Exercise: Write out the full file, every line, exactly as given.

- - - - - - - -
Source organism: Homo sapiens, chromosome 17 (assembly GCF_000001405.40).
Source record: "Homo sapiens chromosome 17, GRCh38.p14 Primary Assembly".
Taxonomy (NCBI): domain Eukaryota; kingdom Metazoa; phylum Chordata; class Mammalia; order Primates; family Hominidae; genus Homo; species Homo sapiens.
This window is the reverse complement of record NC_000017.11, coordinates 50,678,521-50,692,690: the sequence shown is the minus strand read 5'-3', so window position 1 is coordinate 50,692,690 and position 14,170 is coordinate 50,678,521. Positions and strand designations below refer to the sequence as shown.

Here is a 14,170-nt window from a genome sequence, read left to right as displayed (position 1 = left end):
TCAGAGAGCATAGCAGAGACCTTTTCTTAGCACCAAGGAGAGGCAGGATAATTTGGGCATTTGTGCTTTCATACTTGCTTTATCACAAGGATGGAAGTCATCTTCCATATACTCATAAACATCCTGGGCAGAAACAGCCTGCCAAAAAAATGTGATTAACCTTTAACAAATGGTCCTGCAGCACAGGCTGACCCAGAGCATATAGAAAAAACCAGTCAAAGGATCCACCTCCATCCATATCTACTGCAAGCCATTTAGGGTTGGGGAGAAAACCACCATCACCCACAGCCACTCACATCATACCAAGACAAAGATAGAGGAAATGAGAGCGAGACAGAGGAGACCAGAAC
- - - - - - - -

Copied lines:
Source organism: Homo sapiens, chromosome 17 (assembly GCF_000001405.40).
Source record: "Homo sapiens chromosome 17, GRCh38.p14 Primary Assembly".
Taxonomy (NCBI): domain Eukaryota; kingdom Metazoa; phylum Chordata; class Mammalia; order Primates; family Hominidae; genus Homo; species Homo sapiens.
This window is the reverse complement of record NC_000017.11, coordinates 50,678,521-50,692,690: the sequence shown is the minus strand read 5'-3', so window position 1 is coordinate 50,692,690 and position 14,170 is coordinate 50,678,521. Positions and strand designations below refer to the sequence as shown.

Here is a 14,170-nt window from a genome sequence, read left to right as displayed (position 1 = left end):
TCAGAGAGCATAGCAGAGACCTTTTCTTAGCACCAAGGAGAGGCAGGATAATTTGGGCATTTGTGCTTTCATACTTGCTTTATCACAAGGATGGAAGTCATCTTCCATATACTCATAAACATCCTGGGCAGAAACAGCCTGCCAAAAAAATGTGATTAACCTTTAACAAATGGTCCTGCAGCACAGGCTGACCCAGAGCATATAGAAAAAACCAGTCAAAGGATCCACCTCCATCCATATCTACTGCAAGCCATTTAGGGTTGGGGAGAAAACCACCATCACCCACAGCCACTCACATCATACCAAGACAAAGATAGAGGAAATGAGAGCGAGACAGAGGAGACCAGAAC